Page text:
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"The following blog article provides general information and insights on various topics. However, it is important to note that the information presented is not intended as professional advice in any specific field or area. The content of this blog is for general educational and informational purposes only.

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Disclaimer

"The following blog article provides general information and insights on various topics. However, it is important to note that the information presented is not intended as professional advice in any specific field or area. The content of this blog is for general educational and informational purposes only.

Book consultation

The content should not be interpreted as endorsement, recommendation, or guarantee of any product, service, or information mentioned. Readers are solely responsible for the decisions and actions they take based on the information provided in this blog. It is essential to exercise individual judgment, critical thinking, and personal responsibility when applying or implementing any information or suggestions discussed in the blog."

You may be familiar with vaginismus, a sexual disorder that affects women and their sexual functioning. Though much more prevalent than most women would realize, vaginismus is rarely discussed. We dispel some unhelpful stereotypes about vaginismus in support of vaginismus awareness to reduce stigma and promote discussion about getting aid and treatment.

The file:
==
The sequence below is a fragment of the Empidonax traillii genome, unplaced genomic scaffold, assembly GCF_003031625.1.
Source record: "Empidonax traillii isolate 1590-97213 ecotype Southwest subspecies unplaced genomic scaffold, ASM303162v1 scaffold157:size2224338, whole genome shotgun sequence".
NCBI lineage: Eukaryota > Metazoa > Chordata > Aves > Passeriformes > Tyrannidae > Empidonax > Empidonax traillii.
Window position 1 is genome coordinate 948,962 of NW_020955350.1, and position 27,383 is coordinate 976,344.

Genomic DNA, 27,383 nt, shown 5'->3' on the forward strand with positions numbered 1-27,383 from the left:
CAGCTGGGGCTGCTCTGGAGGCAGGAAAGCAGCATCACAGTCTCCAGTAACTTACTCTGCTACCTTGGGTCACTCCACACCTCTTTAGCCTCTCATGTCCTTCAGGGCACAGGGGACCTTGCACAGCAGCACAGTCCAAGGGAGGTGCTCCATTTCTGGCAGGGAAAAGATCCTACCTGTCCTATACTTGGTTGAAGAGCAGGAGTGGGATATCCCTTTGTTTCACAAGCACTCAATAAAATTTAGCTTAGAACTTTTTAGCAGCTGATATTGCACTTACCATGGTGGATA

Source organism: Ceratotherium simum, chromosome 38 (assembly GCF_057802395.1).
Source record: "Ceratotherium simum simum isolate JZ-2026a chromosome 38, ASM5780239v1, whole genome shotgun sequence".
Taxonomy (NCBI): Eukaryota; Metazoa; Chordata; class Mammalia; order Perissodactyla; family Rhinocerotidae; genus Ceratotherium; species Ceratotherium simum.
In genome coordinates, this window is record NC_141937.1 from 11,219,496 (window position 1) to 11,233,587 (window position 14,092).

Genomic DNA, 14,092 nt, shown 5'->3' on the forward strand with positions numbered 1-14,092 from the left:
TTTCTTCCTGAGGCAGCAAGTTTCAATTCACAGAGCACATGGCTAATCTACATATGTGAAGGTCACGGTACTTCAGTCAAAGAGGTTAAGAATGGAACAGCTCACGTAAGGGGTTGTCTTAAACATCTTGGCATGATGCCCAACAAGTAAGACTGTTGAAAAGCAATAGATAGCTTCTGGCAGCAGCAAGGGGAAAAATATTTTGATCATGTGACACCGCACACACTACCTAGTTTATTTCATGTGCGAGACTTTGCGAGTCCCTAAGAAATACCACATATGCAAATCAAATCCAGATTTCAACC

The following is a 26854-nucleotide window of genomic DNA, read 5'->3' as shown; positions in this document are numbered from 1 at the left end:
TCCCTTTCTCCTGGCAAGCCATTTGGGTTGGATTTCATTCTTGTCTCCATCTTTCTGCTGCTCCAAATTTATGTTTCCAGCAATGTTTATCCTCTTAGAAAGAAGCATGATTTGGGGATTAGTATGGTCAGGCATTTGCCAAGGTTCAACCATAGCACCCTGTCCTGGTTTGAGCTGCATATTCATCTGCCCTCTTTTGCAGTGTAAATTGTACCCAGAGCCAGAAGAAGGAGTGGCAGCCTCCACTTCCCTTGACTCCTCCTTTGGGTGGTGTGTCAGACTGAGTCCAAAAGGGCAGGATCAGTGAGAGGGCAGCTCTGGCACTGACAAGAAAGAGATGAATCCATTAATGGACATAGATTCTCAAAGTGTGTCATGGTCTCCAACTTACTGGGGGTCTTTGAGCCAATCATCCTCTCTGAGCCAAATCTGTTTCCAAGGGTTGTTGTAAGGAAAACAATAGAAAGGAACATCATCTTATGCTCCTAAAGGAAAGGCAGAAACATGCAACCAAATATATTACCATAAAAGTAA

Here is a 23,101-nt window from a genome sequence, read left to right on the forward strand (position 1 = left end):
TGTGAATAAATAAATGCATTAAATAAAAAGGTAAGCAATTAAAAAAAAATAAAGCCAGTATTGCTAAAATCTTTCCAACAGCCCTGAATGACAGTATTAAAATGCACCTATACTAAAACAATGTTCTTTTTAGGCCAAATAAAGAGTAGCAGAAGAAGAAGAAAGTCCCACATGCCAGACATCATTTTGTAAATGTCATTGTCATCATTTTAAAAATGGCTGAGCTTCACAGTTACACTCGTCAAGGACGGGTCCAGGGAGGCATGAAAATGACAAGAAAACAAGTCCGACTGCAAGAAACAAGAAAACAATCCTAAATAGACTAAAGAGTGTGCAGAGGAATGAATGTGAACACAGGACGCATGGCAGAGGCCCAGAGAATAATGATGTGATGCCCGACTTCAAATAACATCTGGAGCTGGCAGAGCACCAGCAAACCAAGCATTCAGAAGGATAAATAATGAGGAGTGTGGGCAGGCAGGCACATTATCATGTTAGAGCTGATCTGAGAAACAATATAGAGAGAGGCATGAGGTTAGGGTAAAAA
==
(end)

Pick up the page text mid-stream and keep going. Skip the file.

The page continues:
What Is Vaginismus?

Vaginismus is the body’s automatic physiological response to the fear of any type of vaginal insertion. When insertion is attempted, the vaginal muscles stiffen uncontrollably due to vaginismus, which prevents vaginal penetration, often affecting the woman’s sexual functioning and psychological well-being. When a woman tries to push anything into her vagina, including tampons, in certain situations, she may feel tight and experience discomfort, or she may feel as though she is “hitting a brick wall,” according to the typical description. Vaginismus is a sexual disorder that makes insertion challenging for some people while affecting sexual functioning for others.

Genito-Pelvic Pain and Penetration Sexual Disorders

The main signs and symptoms of vaginismus would look like pain during penetration attempts. Both vaginismus and dyspareunia are Genito-pelvic pain and penetration sexual disorders. Dyspareunia refers to painful sex. You may have pain before, during, or after sex, and one can experience vaginal, abdominal or pelvic pain.